This past summer, the Hubble Frontier Fields team completed observations of the first cluster on its list: Abell 2744! The second set of observations — astronomers call them epochs — consisted of 70 orbits and marks the completion of the first Frontier Fields galaxy cluster. During this set, Hubble’s Advanced Camera for Surveys (ACS) was pointed at the main galaxy cluster and studied the visible-light portions of the spectrum, while the Wide Field Camera 3 (WFC3) looked at the parallel field in the infrared.
Remember that Hubble will visit each field multiple times, with Hubble oriented such that one set of observations will point WFC3 at the cluster and ACS at a parallel field adjacent to the cluster (that’s one epoch). The telescope will then come back and do another set of observations with the cameras switched: ACS pointing at the cluster and WFC3 pointing to the parallel field (that’s the second one).
The Frontier Fields team does this to allow for complete wavelength coverage in both infrared and visible light for the galaxy cluster and the parallel field.
The first epoch, completed in November 2013, consisted of 87 orbits. This brings the total amount of time Hubble looked at this cluster to 157 orbits.
Here’s the result. This is the galaxy cluster Abell 2744:
And here is the parallel field:
See? Epic! Er, I mean epoch.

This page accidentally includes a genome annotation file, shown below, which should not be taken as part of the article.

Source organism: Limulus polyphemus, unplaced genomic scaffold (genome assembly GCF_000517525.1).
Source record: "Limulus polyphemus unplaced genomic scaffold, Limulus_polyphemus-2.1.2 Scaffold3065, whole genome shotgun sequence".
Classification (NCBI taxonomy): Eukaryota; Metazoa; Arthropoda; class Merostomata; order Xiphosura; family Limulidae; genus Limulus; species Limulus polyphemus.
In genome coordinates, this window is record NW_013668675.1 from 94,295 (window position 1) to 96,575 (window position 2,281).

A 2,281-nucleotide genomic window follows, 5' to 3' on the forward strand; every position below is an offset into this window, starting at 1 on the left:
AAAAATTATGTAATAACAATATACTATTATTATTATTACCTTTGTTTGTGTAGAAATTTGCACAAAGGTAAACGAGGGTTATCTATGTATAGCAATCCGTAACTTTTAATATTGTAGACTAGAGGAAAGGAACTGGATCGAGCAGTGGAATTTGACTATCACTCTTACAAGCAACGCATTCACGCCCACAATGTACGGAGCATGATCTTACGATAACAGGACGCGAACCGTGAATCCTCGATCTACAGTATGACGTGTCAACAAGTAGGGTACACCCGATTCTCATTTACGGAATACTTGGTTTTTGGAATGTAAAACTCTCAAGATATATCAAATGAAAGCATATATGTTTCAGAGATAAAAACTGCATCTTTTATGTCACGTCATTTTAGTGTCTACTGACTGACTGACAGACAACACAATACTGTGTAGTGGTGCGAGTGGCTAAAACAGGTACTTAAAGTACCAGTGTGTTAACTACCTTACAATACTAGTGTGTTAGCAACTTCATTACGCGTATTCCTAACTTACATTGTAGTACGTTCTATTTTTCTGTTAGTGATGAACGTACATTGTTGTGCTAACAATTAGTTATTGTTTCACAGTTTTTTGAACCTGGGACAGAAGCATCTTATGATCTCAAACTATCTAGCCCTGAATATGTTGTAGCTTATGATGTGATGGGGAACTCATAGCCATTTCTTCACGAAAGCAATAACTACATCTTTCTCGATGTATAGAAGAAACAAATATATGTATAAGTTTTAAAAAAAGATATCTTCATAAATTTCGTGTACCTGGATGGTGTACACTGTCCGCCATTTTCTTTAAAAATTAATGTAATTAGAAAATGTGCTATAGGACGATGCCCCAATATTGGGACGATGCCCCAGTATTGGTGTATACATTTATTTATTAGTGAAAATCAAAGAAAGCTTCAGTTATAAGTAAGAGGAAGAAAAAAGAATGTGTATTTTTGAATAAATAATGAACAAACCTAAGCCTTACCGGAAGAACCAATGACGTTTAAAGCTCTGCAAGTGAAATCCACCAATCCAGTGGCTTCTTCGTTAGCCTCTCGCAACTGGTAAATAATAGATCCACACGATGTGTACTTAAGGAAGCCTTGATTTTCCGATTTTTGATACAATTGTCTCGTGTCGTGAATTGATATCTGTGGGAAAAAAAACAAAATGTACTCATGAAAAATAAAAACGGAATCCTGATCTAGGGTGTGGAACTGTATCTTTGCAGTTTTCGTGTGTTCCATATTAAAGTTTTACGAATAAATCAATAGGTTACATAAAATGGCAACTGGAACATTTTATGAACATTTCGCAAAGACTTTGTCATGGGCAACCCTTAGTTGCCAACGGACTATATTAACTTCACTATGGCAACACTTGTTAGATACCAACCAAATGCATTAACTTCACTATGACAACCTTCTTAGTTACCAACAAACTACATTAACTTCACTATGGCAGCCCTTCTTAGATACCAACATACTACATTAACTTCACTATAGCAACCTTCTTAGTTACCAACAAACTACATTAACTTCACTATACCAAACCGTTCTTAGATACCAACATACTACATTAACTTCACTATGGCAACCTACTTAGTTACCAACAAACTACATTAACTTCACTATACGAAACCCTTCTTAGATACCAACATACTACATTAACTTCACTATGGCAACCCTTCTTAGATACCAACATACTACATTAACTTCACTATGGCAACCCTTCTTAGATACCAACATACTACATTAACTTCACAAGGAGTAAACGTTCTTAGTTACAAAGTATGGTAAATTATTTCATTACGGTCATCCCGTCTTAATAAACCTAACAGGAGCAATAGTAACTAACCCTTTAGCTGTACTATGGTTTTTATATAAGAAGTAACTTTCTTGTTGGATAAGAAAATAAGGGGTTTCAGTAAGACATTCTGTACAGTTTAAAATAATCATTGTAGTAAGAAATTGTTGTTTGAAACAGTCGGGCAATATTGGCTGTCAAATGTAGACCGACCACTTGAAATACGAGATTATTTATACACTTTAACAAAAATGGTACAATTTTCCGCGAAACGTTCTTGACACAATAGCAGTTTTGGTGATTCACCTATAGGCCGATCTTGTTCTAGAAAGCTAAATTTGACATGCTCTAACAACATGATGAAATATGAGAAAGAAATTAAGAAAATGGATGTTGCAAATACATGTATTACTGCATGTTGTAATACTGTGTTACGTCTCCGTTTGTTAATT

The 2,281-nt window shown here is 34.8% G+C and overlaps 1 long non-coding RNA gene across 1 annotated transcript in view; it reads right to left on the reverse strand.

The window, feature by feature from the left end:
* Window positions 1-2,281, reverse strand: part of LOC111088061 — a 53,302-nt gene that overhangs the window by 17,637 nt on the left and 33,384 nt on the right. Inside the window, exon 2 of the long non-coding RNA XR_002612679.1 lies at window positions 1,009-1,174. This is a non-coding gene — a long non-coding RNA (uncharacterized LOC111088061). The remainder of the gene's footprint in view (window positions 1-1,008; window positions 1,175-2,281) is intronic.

Once the second epoch was completed, some of the faintest galaxies ever seen were measured for the first time. Astronomers have been working on these images since their release, and we are anxiously awaiting to hear what they find.
There is a dark side to the universe; in fact, most of what makes up our cosmos is dark. In our post, entitled “What Is Dark Matter?” we introduced this pie chart that shows the relative composition of everything in the universe.
This deceptively simple diagram shows the percentages of everything the universe is made of. Embedded in this uncomplicated, straightforward pie chart is a story full of surprises and anxiety.
Measuring the Universe
With the exception of Einstein’s “biggest blunder,” few prior to the 1990’s had any expectation that a cosmological force, such as dark energy, even existed. It was thought that the universe was solely comprised of normal matter and dark matter. There was much debate on the nature of dark matter. How much is there? How much is made of exotic undiscovered particles versus the more mundane but visibly dark stuff like planets, small stars, etc.? Much has been learned, but dark matter is still largely a mystery today. Theories and experiments abound to find all constituents of the missing dark matter, particularly the exotic variety that does not contain normal matter, i.e., those particles that do not interact with normal matter other than via gravitational force.